Outside, more weed was smoked, and I got to catch up with the Noisem dudes a bit. JR checked in on the progress of my trip. It was pretty much at its peak. When Misery Index began gettin’ us all riled up, I got the sense that, in spite of their grindliness, they draw more inspiration from otherworldy themes than, say, Devourment. Their tight as hell set gave me cascading waves of drum-gasms, and the power of The Pit compelled me. This is where both the drugs and I went the hardest. This movement and I were one and the same. Seizure-inducing lights attacked my brain as I was betrayed by the eyes who were supposed to protect it. It began to baffle me how we listen to these albums with headphones in order to cathartically induce negative emotions, yet seeing them performed live invokes such unbridled joy.
Burnt though my synapses were, by this point they were made undead by the ferocity of our now-headliners, NAILS. I remembered that, upon first hearing Abandon All Life, I mentally screamed “YES” within the first two seconds. Fun fact: did you know that live they’re more pissed off still? Tight and fast as hardcore, heavy and brutal as death-doom. Their frontman is an inspirational character who, between songs, said something along the lines of “When you say you wanna go for something, all your parents and teachers are gonna tell you ‘Yeah, well you’ve gotta do this, and you’ve gotta do that’, almost as if they’re discouraging you. What they don’t say is ‘You’re smart. You’re talented. Go for it.’”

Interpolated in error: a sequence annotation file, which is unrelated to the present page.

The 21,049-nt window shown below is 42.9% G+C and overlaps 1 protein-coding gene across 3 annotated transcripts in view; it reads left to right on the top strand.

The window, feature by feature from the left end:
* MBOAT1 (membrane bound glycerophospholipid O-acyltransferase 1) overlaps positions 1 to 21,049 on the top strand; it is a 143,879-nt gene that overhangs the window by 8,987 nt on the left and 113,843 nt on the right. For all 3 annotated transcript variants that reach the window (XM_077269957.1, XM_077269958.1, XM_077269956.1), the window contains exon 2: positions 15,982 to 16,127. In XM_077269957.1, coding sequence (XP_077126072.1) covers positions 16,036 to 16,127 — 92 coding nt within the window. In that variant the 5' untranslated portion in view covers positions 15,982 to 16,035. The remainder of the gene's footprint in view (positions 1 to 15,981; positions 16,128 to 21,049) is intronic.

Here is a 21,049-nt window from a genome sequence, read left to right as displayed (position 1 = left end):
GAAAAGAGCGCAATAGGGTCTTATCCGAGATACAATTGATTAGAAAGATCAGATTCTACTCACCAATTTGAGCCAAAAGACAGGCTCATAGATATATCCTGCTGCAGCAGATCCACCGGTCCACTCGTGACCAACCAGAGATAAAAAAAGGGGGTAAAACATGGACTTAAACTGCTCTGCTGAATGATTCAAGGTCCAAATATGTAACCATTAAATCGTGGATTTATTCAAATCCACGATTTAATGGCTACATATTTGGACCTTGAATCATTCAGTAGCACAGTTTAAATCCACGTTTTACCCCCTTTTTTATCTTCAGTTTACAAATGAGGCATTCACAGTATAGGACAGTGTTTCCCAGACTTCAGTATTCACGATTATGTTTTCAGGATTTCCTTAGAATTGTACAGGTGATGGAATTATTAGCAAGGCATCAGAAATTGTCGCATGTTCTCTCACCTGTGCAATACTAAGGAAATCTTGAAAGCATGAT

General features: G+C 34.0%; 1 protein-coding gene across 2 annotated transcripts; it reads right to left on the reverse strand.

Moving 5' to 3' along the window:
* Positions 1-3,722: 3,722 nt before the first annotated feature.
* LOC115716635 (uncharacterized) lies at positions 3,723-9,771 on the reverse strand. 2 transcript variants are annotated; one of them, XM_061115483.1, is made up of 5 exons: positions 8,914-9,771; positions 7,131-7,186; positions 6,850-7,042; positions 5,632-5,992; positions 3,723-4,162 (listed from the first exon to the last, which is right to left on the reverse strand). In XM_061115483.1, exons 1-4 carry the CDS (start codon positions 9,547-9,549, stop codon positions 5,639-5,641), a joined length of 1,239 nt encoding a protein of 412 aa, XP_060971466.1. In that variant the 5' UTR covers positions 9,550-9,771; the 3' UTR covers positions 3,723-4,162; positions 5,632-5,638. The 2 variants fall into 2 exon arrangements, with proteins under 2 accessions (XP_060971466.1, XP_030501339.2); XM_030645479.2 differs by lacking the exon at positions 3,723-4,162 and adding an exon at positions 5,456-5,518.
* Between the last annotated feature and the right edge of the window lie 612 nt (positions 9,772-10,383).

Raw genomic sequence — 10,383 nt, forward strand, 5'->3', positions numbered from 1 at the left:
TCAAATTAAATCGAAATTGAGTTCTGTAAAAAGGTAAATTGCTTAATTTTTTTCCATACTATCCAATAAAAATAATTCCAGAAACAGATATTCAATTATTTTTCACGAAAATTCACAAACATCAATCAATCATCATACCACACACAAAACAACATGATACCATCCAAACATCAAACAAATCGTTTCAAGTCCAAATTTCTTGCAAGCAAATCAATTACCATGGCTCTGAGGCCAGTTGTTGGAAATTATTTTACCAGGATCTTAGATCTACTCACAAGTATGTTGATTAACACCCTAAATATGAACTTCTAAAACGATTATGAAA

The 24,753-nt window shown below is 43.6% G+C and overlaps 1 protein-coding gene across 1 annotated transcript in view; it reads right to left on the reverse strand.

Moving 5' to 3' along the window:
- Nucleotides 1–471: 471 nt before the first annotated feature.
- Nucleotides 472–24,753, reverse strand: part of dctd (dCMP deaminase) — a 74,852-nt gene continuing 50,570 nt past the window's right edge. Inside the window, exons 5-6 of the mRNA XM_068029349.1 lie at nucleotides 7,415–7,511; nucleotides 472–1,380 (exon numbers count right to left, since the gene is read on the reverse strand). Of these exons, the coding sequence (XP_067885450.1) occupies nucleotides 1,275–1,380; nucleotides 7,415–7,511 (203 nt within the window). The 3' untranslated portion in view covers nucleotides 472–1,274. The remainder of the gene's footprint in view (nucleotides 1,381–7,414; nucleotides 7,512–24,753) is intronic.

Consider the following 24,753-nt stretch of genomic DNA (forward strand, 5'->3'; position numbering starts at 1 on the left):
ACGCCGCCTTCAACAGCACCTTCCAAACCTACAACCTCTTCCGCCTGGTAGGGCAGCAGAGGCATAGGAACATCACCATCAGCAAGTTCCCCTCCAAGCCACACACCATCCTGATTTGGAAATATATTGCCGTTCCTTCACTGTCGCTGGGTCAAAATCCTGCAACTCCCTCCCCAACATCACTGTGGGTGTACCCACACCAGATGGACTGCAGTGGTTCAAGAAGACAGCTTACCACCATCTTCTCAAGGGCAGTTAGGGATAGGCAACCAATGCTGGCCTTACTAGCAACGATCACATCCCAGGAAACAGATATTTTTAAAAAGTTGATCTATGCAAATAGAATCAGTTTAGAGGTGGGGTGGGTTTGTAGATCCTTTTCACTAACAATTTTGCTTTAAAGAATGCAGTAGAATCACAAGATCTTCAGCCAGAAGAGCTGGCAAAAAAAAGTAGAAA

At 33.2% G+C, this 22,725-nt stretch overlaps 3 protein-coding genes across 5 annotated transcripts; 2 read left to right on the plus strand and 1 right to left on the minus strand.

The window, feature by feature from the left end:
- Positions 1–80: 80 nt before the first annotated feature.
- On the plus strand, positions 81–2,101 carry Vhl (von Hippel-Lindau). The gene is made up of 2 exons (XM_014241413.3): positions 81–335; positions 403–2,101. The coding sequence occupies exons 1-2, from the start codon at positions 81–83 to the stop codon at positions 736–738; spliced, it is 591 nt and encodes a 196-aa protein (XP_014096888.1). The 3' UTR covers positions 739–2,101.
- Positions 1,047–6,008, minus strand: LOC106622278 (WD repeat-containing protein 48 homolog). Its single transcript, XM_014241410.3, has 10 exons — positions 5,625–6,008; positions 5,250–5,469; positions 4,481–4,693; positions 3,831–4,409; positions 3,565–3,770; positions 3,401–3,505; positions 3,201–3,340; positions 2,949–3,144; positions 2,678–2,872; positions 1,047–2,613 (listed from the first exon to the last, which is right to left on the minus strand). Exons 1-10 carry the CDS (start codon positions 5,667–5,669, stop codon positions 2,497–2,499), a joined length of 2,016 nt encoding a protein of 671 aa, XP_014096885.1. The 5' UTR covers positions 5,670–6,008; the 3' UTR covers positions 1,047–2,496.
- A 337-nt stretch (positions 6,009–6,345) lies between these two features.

During this set, I didn’t need to throw myself into the pit, because, wherever I was, it found me, in spite of my crowdsurfing around. A karate-boy crowdkiller was literally walking around punching people in the head. What the living fuck? I learned that they’re a Philly-band [Editor’s Note: California], and look forward to seeing them again and again and again, the way I do for Full of Hell. At one point, John Baizley of Baroness joined them on guitar. Well, um…alright!
So, what, in the end, came to replace Dying Fetus? A Sepultura cover band featuring the Jarvis brothers of Misery Index. Richard Johnson (again, AxNxBx) played guitar and vocals on “Territory” and some others. John Baizley (Baroness, I just told you that) shredded for a bit, and Tyler, the vocalist of Noisem, gave a few songs his all, as did Vincent Matthews of Criminal Element. For the three or four hundred people who hung around for that part, it served as a pretty sweet nightcap, in spite of the bitterness of being promised and denied Dying Fetus.
From the notes that were groggily dictated as I woke up on a buddy’s floor the next morning: “…Brain still scrambled eggs… Sepultura cover set was pretty satisfying, not only because it included the ANB guy, and… so on, but because Sepultura was largely, uh, a gateway for me into extreme metal, listening as a young’n to 102.7 WJSE at midnight, their, um, -oh, I forget what they called it Headbanger’s… something… ugh.”
Still sore, I have in front of me the task of writing a G-rated version of this show review for a normal-ass music magazine which features no drug use, and, instead, a brief interview with Albert Mudrian, whose book and magazine made this party happen. I humbly offer the Toilet these otherwise unpublishable antics.